Those of y’all following the teenager on a budget saga remember Monday my son only bought a half gallon of milk, smugly convinced HE wasn’t the one who was drinking all the milk in the house. It didn’t take long for him to realize just how wrong he was about his milk consumption. Hubby and I have been watching (with amusement) this situation to see if the Teenager could come up with a decent resolution on his own, since the boy only had two dollars left over from his allocated grocery money.
We adults know that if you don’t have sufficient funds in the grocery category, some money gets pulled out of discretionary funds (also known as “fun money”) because food is always more important than nonessentials. Hubby and I have been watching for some sign that my son has learned this.
Thursday my son asked if I would take him to the post office so he could mail a gift (long story, don’t ask). I instead volunteered to take him to the grocery store so he wouldn’t have to suffer the shock of how much a convenience store charges for milk. My son replied that if he bought milk, he wouldn’t have enough money to mail his gift. Since I disagreed with the boy’s order of priorities, I didn’t take him to the post office (and he did not want to go to the grocery store).
Yesterday, my son purchased a bowl of milk from me, carefully doing the calculations starting from the price of a gallon and dividing by how much milk it takes to fill his (super-sized) cereal bowl. He was a bit dismayed when I rounded that figure up to 85 cents. I offered to take him to the convenience store if he preferred a real-life example of something called “convenience markup.” He declined and gave me three quarters and a dime.
I also offered the Teenager the opportunity to do extra chores to earn some milk money. He knows that extra chores equal extra pay, and that payment is often immediate in those cases. My baseboards are still dirty, so I guess the boy is just not that interested. It’s a shame, because cleaning the baseboards is worth between $3-5 depending on how thorough he is. He could buy an entire gallon of milk if he expended one hour of work.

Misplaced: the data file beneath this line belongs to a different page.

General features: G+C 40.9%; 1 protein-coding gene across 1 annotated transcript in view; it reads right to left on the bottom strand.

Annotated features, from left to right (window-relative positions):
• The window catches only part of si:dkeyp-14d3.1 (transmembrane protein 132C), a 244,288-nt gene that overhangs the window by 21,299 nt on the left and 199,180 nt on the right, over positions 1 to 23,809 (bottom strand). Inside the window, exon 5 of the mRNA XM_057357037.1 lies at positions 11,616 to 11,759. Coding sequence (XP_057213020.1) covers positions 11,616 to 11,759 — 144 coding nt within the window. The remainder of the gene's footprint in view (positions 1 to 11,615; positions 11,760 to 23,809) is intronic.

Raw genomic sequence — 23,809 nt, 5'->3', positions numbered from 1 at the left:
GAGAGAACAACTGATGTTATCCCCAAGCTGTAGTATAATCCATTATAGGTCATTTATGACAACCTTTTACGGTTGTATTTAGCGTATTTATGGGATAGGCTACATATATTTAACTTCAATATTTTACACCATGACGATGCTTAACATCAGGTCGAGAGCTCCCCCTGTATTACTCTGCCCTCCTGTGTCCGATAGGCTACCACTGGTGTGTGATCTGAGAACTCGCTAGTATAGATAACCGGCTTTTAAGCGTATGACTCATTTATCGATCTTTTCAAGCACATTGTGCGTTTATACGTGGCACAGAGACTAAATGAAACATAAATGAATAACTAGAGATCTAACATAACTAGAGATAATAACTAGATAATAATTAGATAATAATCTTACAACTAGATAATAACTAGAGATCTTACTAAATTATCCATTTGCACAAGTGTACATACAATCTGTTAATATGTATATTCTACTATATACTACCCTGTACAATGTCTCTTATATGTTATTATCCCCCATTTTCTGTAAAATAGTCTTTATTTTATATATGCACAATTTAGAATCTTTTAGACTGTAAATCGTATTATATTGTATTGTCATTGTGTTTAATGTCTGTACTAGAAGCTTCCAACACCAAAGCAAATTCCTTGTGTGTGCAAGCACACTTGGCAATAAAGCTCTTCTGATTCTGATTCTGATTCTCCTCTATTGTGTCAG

I could bail him out, but I think that would send the way wrong message to the Teenager. Yes, I am his mother and I do provide for his food, shelter, clothing, and schooling. However, my son himself tells me: “Mom, you’ve made your mistakes already. Please let me make my own mistakes so I can have some kind of experience.” This is usually in response to my pleading for the boy to learn from my mistakes so he doesn’t have to repeat them. What can I say? My son is hard-headed (my mother insists he is just like me in that respect).
So far I have resisted the urge to bail the boy out of his short-sightedness, and refused to indulge his skewed priorities. He DOES have the money to buy himself more milk, but simply won’t. He DOES have the opportunity available to do extra chores for extra pay, but so far has not taken initiative. So his other options are to do without or buy milk by the bowlful at a convenience mark-up price.
Did I mention my son can be stubborn?
Now, I have seen a bit of commentary on a message board calling me a bit harsh for doing this. I did stop and think about that criticism, but as noted above, the Teenager has the money to buy his own milk, but wants to spend it on something else. He also has the opportunity to earn money for it, and is simply not interested. Finally, I really don’t think the boy wants me to bail him out of this. Judging from his remarks, I think he’s got quite a bit of teen male pride tied into this experiment and rescue-by-mom goes up against that pride.
Basically I’ve just expended a lot of typing to get around to a simple question: do y’all think I am somehow being harsh by not bailing my son out of his milk dilemna?